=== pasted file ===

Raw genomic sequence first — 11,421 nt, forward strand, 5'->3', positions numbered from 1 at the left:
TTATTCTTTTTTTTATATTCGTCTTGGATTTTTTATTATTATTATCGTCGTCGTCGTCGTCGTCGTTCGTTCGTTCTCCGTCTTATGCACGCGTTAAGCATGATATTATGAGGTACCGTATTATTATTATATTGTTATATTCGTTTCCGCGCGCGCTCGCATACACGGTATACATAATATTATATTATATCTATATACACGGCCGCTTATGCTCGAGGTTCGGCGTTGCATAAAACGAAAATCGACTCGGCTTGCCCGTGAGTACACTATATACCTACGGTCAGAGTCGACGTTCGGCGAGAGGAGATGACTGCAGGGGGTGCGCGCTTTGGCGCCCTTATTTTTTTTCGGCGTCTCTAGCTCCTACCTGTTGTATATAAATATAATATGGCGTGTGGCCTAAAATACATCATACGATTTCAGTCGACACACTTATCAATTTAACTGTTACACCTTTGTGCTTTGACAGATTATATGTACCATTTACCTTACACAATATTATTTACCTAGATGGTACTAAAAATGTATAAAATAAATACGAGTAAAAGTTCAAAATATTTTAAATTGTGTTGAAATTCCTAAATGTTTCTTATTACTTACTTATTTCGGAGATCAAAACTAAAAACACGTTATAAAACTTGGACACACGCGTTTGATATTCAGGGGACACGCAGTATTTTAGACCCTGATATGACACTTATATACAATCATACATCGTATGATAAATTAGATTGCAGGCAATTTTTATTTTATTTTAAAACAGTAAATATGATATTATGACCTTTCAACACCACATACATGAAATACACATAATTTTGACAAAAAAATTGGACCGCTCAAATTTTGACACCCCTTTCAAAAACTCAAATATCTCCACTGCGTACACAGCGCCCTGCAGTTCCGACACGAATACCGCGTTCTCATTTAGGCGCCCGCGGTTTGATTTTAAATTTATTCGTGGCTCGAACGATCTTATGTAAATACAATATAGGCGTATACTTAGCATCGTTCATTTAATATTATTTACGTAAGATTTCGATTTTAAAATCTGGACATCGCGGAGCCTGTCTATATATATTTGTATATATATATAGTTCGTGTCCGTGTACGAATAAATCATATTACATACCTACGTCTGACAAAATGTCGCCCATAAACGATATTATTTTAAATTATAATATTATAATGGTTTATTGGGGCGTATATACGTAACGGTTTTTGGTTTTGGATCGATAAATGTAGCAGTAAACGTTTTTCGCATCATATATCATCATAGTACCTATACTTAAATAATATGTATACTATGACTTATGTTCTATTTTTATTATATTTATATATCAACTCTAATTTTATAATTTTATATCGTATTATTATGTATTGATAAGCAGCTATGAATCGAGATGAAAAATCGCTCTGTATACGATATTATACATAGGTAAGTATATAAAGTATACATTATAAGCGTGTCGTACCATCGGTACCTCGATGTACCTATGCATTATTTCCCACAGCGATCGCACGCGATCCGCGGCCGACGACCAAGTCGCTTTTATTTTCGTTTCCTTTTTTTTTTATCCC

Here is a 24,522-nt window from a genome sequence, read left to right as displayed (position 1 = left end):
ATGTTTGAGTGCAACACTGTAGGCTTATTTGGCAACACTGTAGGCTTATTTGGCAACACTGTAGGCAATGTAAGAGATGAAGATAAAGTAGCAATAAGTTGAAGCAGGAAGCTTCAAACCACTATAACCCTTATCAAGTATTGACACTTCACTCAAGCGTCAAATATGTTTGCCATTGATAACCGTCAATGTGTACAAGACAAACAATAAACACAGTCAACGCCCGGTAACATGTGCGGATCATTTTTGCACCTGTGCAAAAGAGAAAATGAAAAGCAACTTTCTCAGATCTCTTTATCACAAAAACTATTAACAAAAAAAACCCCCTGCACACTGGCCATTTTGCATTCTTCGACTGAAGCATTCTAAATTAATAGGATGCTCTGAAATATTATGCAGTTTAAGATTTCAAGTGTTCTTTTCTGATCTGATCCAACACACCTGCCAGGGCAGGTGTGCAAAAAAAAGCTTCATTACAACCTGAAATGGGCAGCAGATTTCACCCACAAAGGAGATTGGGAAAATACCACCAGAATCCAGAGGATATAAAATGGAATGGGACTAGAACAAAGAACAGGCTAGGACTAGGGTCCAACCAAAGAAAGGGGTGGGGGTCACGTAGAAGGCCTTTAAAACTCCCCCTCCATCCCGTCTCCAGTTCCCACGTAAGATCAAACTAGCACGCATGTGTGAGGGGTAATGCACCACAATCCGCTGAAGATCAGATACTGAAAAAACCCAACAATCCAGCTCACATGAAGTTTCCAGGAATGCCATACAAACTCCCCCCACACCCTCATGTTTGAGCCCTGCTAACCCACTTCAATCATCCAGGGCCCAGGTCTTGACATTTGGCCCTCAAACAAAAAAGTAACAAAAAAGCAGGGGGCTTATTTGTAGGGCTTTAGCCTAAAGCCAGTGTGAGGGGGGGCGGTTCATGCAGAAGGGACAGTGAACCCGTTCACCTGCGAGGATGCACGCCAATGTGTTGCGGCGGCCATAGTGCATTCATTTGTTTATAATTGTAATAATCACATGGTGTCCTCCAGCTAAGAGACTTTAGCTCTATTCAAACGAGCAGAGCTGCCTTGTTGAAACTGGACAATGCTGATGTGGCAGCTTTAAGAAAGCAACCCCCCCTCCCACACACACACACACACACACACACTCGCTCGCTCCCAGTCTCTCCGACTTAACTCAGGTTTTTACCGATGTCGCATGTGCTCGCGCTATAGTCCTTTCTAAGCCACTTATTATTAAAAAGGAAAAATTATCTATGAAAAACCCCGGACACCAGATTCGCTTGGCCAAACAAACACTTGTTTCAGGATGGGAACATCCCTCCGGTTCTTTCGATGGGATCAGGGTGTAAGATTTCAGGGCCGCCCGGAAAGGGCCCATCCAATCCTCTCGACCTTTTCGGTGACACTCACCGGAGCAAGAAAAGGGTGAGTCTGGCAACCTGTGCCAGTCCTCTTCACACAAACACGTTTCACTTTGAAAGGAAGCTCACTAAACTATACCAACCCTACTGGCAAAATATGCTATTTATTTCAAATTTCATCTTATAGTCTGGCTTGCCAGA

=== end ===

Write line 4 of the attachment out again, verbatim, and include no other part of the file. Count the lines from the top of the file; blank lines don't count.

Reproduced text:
ATGTTTGAGTGCAACACTGTAGGCTTATTTGGCAACACTGTAGGCTTATTTGGCAACACTGTAGGCAATGTAAGAGATGAAGATAAAGTAGCAATAAGTTGAAGCAGGAAGCTTCAAACCACTATAACCCTTATCAAGTATTGACACTTCACTCAAGCGTCAAATATGTTTGCCATTGATAACCGTCAATGTGTACAAGACAAACAATAAACACAGTCAACGCCCGGTAACATGTGCGGATCATTTTTGCACCTGTGCAAAAGAGAAAATGAAAAGCAACTTTCTCAGATCTCTTTATCACAAAAACTATTAACAAAAAAAACCCCCTGCACACTGGCCATTTTGCATTCTTCGACTGAAGCATTCTAAATTAATAGGATGCTCTGAAATATTATGCAGTTTAAGATTTCAAGTGTTCTTTTCTGATCTGATCCAACACACCTGCCAGGGCAGGTGTGCAAAAAAAAGCTTCATTACAACCTGAAATGGGCAGCAGATTTCACCCACAAAGGAGATTGGGAAAATACCACCAGAATCCAGAGGATATAAAATGGAATGGGACTAGAACAAAGAACAGGCTAGGACTAGGGTCCAACCAAAGAAAGGGGTGGGGGTCACGTAGAAGGCCTTTAAAACTCCCCCTCCATCCCGTCTCCAGTTCCCACGTAAGATCAAACTAGCACGCATGTGTGAGGGGTAATGCACCACAATCCGCTGAAGATCAGATACTGAAAAAACCCAACAATCCAGCTCACATGAAGTTTCCAGGAATGCCATACAAACTCCCCCCACACCCTCATGTTTGAGCCCTGCTAACCCACTTCAATCATCCAGGGCCCAGGTCTTGACATTTGGCCCTCAAACAAAAAAGTAACAAAAAAGCAGGGGGCTTATTTGTAGGGCTTTAGCCTAAAGCCAGTGTGAGGGGGGGCGGTTCATGCAGAAGGGACAGTGAACCCGTTCACCTGCGAGGATGCACGCCAATGTGTTGCGGCGGCCATAGTGCATTCATTTGTTTATAATTGTAATAATCACATGGTGTCCTCCAGCTAAGAGACTTTAGCTCTATTCAAACGAGCAGAGCTGCCTTGTTGAAACTGGACAATGCTGATGTGGCAGCTTTAAGAAAGCAACCCCCCCTCCCACACACACACACACACACACACACTCGCTCGCTCCCAGTCTCTCCGACTTAACTCAGGTTTTTACCGATGTCGCATGTGCTCGCGCTATAGTCCTTTCTAAGCCACTTATTATTAAAAAGGAAAAATTATCTATGAAAAACCCCGGACACCAGATTCGCTTGGCCAAACAAACACTTGTTTCAGGATGGGAACATCCCTCCGGTTCTTTCGATGGGATCAGGGTGTAAGATTTCAGGGCCGCCCGGAAAGGGCCCATCCAATCCTCTCGACCTTTTCGGTGACACTCACCGGAGCAAGAAAAGGGTGAGTCTGGCAACCTGTGCCAGTCCTCTTCACACAAACACGTTTCACTTTGAAAGGAAGCTCACTAAACTATACCAACCCTACTGGCAAAATATGCTATTTATTTCAAATTTCATCTTATAGTCTGGCTTGCCAGA